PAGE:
Radiant 4

Writer / Artist
Radiant 4
Radiant graphic novel review
  • North American Publisher / ISBN: Viz - 978-1-9747-0385-2
  • Volume No.: 4
  • Release date: 2015
  • English language release date: 2019
  • Format: Black and white
  • UPC: 9781974703852
  • Contains adult content?: no
  • Does this pass the Bechdel test?: no
  • Positive minority portrayal?: yes
  • CATEGORIES: European, Fantasy, Humour, Manga

Radiant 3 ended with the shock of Seth meeting the brother he never knew he had, and a conversation between them opens Radiant 4. However, there’s still much in the way of unfinished business on the floating city of Rumble Town, where the controller of the Nemeses remains active and outclasses the opponents she faces in Grimm and Mélie.

Among numerous other skills, Tony Valente is excellent at pulling rabbits from hats, making it seem as if there is no hope until the point that something incredible happens. He uses this technique in the first chapters, but never by being inconsistent. We may not have seen what Grimm does, for instance, but his confidence throughout indicates he has something up his sleeve, and his actions are believable within the range of what we’ve already seen him do. He’s a fascinating character, with a definite agenda, but his motives still not entirely disclosed. Seth’s brother Piodon also has his uses, dropping a bombshell about why Seth’s control of fantasia (magic) isn’t all it might be.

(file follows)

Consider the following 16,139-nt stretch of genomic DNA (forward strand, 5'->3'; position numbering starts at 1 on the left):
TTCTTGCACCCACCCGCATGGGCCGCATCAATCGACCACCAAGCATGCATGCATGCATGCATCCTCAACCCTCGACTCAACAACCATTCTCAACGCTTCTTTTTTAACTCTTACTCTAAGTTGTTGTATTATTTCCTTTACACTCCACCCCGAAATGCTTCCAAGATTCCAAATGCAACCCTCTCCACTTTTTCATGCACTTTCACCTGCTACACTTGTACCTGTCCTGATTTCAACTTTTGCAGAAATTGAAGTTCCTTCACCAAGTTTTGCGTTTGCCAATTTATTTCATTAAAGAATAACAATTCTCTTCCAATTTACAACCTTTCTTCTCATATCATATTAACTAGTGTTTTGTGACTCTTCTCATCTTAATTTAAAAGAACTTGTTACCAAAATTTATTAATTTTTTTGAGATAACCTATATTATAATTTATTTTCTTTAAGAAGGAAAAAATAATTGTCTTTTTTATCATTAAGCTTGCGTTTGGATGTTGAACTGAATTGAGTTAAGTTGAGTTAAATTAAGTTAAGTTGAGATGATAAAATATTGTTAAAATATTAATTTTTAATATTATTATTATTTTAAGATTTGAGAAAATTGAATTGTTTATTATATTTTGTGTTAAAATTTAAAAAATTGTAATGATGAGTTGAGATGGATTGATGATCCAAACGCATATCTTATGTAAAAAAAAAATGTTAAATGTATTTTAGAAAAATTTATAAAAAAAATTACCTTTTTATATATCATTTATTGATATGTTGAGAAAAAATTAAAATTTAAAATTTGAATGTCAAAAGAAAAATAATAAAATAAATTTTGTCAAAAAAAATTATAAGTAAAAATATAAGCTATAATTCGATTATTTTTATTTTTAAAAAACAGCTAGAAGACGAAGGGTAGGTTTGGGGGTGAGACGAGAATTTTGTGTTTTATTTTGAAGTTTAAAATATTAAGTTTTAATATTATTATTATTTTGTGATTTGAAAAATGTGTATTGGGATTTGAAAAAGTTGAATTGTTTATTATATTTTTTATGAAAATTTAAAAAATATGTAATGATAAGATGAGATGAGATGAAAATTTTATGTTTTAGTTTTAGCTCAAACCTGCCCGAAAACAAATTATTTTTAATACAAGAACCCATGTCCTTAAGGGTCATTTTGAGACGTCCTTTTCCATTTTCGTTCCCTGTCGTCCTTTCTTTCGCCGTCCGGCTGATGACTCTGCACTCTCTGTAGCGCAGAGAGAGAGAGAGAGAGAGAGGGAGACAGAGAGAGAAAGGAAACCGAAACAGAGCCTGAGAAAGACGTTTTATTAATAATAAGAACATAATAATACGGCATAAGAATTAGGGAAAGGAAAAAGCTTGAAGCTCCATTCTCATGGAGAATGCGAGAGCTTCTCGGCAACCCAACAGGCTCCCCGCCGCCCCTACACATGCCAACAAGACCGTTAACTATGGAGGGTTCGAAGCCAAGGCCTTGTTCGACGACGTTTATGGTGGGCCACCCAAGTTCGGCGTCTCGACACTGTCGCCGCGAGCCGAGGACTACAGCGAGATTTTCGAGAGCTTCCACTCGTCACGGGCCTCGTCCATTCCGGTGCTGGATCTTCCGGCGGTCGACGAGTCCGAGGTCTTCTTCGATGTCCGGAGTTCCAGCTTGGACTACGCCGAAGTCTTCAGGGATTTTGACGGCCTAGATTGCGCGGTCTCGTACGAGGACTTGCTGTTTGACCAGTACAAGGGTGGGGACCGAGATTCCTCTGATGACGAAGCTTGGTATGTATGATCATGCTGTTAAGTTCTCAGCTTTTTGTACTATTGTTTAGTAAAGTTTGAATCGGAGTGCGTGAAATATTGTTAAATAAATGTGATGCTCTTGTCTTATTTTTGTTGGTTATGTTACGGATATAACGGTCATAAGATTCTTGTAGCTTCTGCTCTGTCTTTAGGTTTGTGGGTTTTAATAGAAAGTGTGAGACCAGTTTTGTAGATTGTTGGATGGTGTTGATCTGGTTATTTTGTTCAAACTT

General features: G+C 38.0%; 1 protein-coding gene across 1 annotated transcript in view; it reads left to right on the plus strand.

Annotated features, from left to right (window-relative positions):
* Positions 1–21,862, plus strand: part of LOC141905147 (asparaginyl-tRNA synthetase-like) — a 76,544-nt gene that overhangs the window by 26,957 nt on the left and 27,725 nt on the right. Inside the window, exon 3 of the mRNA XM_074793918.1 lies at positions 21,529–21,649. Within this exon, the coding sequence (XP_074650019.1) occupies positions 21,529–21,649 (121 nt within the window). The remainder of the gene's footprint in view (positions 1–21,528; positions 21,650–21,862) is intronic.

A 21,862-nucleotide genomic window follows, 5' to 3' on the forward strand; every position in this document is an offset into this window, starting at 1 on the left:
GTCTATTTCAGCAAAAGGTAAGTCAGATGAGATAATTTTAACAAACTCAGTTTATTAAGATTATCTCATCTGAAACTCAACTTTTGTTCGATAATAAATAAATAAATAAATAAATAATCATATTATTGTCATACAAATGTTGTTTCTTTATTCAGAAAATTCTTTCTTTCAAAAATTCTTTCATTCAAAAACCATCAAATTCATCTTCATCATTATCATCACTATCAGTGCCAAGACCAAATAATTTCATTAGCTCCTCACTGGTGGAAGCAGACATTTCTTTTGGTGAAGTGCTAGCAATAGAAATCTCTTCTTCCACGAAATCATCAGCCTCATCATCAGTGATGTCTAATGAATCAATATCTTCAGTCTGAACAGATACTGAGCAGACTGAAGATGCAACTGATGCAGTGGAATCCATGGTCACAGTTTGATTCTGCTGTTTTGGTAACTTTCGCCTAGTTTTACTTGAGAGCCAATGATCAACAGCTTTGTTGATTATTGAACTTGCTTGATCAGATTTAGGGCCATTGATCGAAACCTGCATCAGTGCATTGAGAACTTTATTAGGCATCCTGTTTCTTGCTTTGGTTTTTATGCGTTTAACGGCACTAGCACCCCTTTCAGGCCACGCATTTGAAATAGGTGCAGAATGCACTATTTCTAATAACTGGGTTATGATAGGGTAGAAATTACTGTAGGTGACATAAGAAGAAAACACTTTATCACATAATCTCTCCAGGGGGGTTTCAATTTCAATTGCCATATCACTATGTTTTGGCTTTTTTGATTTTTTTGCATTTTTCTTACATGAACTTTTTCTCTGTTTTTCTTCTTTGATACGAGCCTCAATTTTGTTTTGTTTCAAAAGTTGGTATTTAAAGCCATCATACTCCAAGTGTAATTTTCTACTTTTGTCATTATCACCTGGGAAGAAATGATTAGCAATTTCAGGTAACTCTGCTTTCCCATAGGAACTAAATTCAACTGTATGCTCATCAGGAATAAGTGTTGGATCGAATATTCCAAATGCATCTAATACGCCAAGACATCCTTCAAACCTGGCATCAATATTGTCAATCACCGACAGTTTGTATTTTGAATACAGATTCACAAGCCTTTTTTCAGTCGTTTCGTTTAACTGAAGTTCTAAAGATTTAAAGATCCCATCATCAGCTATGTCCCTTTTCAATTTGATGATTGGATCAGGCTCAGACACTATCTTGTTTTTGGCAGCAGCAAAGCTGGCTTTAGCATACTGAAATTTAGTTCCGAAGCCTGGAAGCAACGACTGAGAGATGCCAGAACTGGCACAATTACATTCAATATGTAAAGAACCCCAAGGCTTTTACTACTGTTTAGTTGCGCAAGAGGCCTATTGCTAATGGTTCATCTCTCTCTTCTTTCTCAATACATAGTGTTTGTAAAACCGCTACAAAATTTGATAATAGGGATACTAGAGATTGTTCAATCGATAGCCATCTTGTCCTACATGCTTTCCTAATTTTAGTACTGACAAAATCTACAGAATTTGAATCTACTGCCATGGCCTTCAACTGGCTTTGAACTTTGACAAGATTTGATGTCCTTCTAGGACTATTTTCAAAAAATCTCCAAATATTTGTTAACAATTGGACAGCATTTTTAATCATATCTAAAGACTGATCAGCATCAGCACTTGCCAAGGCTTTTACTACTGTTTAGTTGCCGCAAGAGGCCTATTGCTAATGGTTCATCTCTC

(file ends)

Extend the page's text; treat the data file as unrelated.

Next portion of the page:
Every volume of Radiant starts with a few colour pages before switching back to the standard black and white, and because the colour brings out Tony Valente’s artistic skill still further, it’s a shame there’s only a handful of these pages. For the standard black and white art it’s the mixture we’ve become used to, some traditional manga with figures surrounded by action lines and some very detailed costumes and locations. Late on he devises a great visual representation of someone seen in Radiant 3, but only briefly, providing status, but with no indication as to power. That’s now sorted!

As more people become aware of Seth’s potential, he’s repeatedly asked about whose side he’s on, Valente conveniently providing a list of powerful clashing ideologies, and that dilemma plays over a good portion of the book. Must Seth choose a side when he disagrees with aspects of the policies all pursue, or can he remain an individual true to his own instincts? It’s drama played out with chaos continuing all around, although dragged on a little too long. A couple of items of note occur in the final chapter, showing Valente’s innovation. The first is Grimm explaining himself, to a degree anyway, using panels from Radiant 3 to excuse the misunderstandings, and the second is the mention near the end of a Sorceror’s Tournament. It’s suggested Seth could benefit from entering and doing well. It’s the sort of device commonly used in manga, in some cases a several volume diversion that really moves nothing forward. Valente’s way of handling it is great. More surely to be found in Radiant 5.